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Last chance saloon for Syria's rebels

The divisions and infighting that have long plagued rebel groups is reaching a critical point - it's time to merge or resign to weakness

The intense Russian bombing of eastern Aleppo and the significant numbers of Iranian-backed militias allowed the Syrian regime to capture the entire city last month after four years of fighting.

Recent merger talks are perceived by many rebel groups as a last resort to upscale their military performance and have a strong presence at the negotiation table

However, the regime's advance also received a major boost from the internal divisions among rebel groups in eastern Aleppo, their infighting and, consequently, their poor military performance during the offensive.

As a result of the rebel's failure to protect the city, protests erupted in many rebel-held areas condemning their mistakes and demanding that the groups unite to strengthen their power.

The groups are also facing external challenges from regional and international backers like the US and Saudi Arabia who are pulling back their support.

A syrian man rides a motorbike past a cemetery in rebel-held Douma, on the eastern outskirts of Damascus on 3 January 2017 (AFP)
Other backers, namely Turkey, have changed their priorities in Syria and no longer insist on a regime change, which stands in stark contrast from the demands of Syrian rebel and opposition groups.

These merger talks are perceived by many rebel groups as a last resort to improve their military performance and ensure a strong presence at a future negotiation table.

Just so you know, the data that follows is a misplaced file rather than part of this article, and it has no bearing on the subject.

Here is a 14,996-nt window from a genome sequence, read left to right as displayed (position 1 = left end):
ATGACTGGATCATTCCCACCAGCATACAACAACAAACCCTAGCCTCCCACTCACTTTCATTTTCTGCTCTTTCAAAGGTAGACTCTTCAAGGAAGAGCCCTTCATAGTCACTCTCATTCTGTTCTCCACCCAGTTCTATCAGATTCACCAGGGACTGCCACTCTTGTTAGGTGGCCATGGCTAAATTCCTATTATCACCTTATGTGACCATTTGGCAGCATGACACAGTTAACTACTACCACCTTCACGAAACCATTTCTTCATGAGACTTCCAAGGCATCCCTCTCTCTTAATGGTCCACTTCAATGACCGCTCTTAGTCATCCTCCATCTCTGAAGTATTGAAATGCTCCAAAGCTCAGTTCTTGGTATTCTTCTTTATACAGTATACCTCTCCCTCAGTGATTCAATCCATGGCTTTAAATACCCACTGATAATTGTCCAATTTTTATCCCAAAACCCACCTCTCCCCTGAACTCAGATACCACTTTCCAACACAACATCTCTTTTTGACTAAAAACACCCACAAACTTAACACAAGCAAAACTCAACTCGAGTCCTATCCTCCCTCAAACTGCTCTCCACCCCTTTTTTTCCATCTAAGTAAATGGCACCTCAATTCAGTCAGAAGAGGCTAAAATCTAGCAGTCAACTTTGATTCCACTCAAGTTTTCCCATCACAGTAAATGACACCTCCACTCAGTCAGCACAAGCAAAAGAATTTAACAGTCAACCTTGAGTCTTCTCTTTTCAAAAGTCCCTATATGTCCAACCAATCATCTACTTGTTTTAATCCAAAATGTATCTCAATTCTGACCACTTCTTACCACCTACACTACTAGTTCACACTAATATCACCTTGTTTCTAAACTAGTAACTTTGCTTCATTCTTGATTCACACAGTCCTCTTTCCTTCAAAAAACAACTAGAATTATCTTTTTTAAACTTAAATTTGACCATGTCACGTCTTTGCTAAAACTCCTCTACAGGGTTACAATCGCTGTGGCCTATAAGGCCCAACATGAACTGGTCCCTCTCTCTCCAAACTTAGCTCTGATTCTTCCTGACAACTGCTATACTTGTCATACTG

Come together?

The divisions within and among the rebels that caused so many problems during the Aleppo offensive have only deepened in recent weeks, further hindering their ability to reverse their dwindling support.

Yet public pressure for a large scale merger that would end these divisions has only led to more fighting over how to achieve that.

Unity talks among rebel groups have been ongoing for years, however ideological differences and worries over the reaction of Western-backers have hindered many initiatives.

READ: Why Ahrar al-Sham is fighting itself - and how this impacts the battle for Syria 

While mergers among rebel groups in the past have been widely welcomed in opposition circles because they strengthen rebel unity, any possible unification with Jabhat Fatah al-Sham, the rebranded former al-Qaeda affiliate Jabhat al-Nusra, remains a highly divisive issue.

Hardline factions within various groups have always been in favour of a merger with Fatah al-Sham, but pragmatists and moderates, within the same groups, have refused for fear of being labelled as terrorist groups and losing critical support from backers.

Syrian rebels are evacuated from Aleppo on 22 December 2016 (AFP)
Another issue dividing rebel groups is related to blindly following the policy and orders of rebel backers without any regards for the interests of locals. The Western countries and even Turkey demand that rebel groups prioritise fighting Islamic State (IS) over fighting the Syrian regime.

While fighting IS is more important for some rebel groups, most agree that fighting IS should not come at the expense of fighting the Syrian regime.